Fortnightly markets column
Chris Woodcock monitors the markets, keeping a careful eye on the biggest technology stocks in the world. Every fortnight he’ll bring you his latest insights on market movements and more.
Following Intel’s new range of mobile device chips, Chris Woodcock assesses the future for ARM – one of Britain’s biggest tech success stories.
A monopoly on mobile
Last week saw the gigantic Computex event take place in Taipei and it proved to be quite an important week for Intel in particular. Not only did their latest ‘Haswell’ chip series make its debut in the wild but Samsung chose the event to announce their updated Galaxy tablets. The 10-inch version will feature an Intel processor, which marks Intel’s first serious design win in the mobile arena and has given a headache to UK company ARM.
It is not always well understood what a monumental impact this small Cambridge-based outfit has had in the smartphone era. They specialise in designing blueprints (‘architectures’ in the parlance) for low powered chips. ARM do not manufacture their own chips; nor do they even complete the design process for specific chips. Instead, these blueprints are used by the likes of Apple and Qualcomm to build the processors for devices like the iPhone and Samsung’s Galaxy S series.
It is hard to overstate how successful the company has been. ARM architectures power 95% of today’s mobile devices. It is estimated that they save the semiconductor industry a combined $20 billion by providing these blueprints to anyone willing to pay a small royalty, rather than each company having to do the work themselves. In the UK they employ around 2,000 people and are the very model of a post-manufacturing, high-technology, specialised business.
The question now, with Intel’s success in the Galaxy Tab 3, is whether this is the beginning of the end for ARM’s brief ascendancy.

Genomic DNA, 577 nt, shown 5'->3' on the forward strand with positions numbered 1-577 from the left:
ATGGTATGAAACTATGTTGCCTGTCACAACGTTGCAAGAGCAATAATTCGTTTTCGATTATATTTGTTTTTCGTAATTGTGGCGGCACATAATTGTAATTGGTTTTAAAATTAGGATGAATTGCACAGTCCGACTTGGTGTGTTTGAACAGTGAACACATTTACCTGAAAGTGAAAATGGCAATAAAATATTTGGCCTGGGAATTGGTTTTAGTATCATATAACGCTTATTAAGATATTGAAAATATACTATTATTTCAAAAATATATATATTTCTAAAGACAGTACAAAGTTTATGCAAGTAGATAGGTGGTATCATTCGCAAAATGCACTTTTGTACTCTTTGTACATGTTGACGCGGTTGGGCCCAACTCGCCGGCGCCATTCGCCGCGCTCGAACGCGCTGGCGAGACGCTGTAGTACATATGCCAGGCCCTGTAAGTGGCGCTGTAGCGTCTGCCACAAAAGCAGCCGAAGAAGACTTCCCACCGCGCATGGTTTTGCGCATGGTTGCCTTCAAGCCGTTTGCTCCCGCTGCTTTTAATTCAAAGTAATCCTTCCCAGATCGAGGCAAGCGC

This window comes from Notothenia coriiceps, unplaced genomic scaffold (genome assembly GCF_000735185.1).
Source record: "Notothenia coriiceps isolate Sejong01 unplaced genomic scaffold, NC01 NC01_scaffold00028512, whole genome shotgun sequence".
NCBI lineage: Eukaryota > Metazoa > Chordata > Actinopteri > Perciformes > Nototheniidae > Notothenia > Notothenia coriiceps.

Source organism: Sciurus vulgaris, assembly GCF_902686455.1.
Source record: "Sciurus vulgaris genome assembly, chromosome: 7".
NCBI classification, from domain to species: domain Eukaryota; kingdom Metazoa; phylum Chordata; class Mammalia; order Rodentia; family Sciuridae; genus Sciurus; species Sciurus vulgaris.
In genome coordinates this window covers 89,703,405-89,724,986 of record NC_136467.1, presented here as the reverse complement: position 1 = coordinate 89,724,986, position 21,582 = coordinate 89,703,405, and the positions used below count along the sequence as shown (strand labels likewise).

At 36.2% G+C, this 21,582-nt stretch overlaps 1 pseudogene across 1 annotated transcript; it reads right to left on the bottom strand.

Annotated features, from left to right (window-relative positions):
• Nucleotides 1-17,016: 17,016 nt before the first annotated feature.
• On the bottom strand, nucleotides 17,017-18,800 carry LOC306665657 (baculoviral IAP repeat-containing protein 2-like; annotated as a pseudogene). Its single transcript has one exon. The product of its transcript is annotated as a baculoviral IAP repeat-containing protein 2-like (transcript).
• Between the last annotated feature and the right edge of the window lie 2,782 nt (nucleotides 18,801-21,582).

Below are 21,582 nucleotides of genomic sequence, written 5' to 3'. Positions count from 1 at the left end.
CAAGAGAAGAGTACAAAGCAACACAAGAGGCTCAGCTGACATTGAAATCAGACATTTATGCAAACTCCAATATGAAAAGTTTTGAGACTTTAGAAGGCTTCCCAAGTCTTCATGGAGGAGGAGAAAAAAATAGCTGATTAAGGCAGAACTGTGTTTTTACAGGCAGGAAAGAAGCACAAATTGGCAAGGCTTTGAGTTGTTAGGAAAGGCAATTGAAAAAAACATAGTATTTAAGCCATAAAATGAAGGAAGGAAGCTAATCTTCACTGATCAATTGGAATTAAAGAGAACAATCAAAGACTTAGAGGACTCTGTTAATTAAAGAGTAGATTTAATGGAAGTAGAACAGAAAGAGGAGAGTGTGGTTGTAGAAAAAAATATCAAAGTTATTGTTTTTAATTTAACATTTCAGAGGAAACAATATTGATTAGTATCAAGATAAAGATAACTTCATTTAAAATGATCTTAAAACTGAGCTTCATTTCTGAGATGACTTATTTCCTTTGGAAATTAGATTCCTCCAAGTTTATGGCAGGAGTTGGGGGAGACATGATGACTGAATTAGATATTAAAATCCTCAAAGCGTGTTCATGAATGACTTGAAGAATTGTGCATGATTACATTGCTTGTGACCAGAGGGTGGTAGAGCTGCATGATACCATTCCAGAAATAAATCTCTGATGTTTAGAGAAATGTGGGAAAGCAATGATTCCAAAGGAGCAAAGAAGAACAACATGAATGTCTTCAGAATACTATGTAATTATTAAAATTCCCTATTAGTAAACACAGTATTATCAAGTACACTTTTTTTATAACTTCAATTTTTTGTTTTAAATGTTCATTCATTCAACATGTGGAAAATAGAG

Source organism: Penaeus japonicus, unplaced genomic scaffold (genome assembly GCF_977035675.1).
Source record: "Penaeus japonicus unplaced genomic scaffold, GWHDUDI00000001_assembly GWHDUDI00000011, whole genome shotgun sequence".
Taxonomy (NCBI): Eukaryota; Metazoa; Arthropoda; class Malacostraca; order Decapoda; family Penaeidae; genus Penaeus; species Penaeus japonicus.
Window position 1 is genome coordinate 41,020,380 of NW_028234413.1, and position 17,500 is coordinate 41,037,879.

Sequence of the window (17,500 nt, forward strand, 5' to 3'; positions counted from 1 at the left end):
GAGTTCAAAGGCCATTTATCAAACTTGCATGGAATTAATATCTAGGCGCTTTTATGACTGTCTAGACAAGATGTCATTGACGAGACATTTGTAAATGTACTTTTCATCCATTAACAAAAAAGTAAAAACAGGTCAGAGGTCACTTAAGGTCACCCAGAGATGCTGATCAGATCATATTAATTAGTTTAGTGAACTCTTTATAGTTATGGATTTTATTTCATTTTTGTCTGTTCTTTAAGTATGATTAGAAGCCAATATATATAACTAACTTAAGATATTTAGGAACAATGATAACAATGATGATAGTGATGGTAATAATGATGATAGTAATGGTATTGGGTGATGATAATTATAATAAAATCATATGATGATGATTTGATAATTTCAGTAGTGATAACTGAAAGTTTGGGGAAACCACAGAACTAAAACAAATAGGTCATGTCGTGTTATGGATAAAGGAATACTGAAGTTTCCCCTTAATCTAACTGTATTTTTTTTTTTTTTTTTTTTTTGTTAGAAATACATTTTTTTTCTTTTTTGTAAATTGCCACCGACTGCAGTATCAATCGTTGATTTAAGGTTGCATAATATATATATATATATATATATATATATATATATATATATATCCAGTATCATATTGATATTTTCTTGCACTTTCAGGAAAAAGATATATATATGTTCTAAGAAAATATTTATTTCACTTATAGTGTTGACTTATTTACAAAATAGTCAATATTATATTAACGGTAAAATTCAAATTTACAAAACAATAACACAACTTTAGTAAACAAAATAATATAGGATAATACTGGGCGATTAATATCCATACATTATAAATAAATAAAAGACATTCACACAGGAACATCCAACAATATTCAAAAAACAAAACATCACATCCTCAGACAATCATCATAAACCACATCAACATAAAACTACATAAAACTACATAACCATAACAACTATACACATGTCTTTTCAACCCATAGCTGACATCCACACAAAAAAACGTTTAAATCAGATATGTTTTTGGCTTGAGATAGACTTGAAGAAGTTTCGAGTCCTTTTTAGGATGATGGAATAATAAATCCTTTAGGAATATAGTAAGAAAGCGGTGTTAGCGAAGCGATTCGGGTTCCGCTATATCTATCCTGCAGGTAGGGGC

The right to bear ARM
There are at least three reasons for thinking that this would be a premature conclusion.
The first two are slightly technical so I will be brief. At the high end it involves the kind of bizarre love triangle that typifies the semiconductor industry, and in which there is no room for Intel. Below this, well, maybe in the future I’ll devote a whole column to a firm called Mediatek and the phenomenon that is Chinese shanzhai (imitation) and ‘white box’ phones.
The final reason, however, is the most important. As described by former Harvard fellow James Moore in his recent ebook Shared Purpose, the key to ARM’s success goes way beyond the right (low power) product, but is much more about the ecosystem they have created. In it, hundreds of firms are collaborating and competing around the ARM standards, each laser-focused on their core specialisation, but using a “wildly inclusive” approach to catalyse the productivity of a swarm.
The upshot is that an army of companies have a stake in the success of the ecosystem. In particular there are profits at every layer of the supply chain. It is not lost on the swarm that in the PC world, 95% of the profits are taken by two firms – Microsoft and Intel. Notwithstanding Samsung’s decision, Intel faces a difficult battle to gain acceptance and the partnerships needed to participate.
The finer things
In fact, it is much more likely that the ecosystem, emboldened by the mobile experience, moves on another Intel heartland in servers – the high end of computing. ARM has just launched its first 64-bit chip design with the aim of goading its partners into doing just that.
Rather than diminish, the influence of this fairly small British firm with their somewhat new age attitude to business is set to extend further.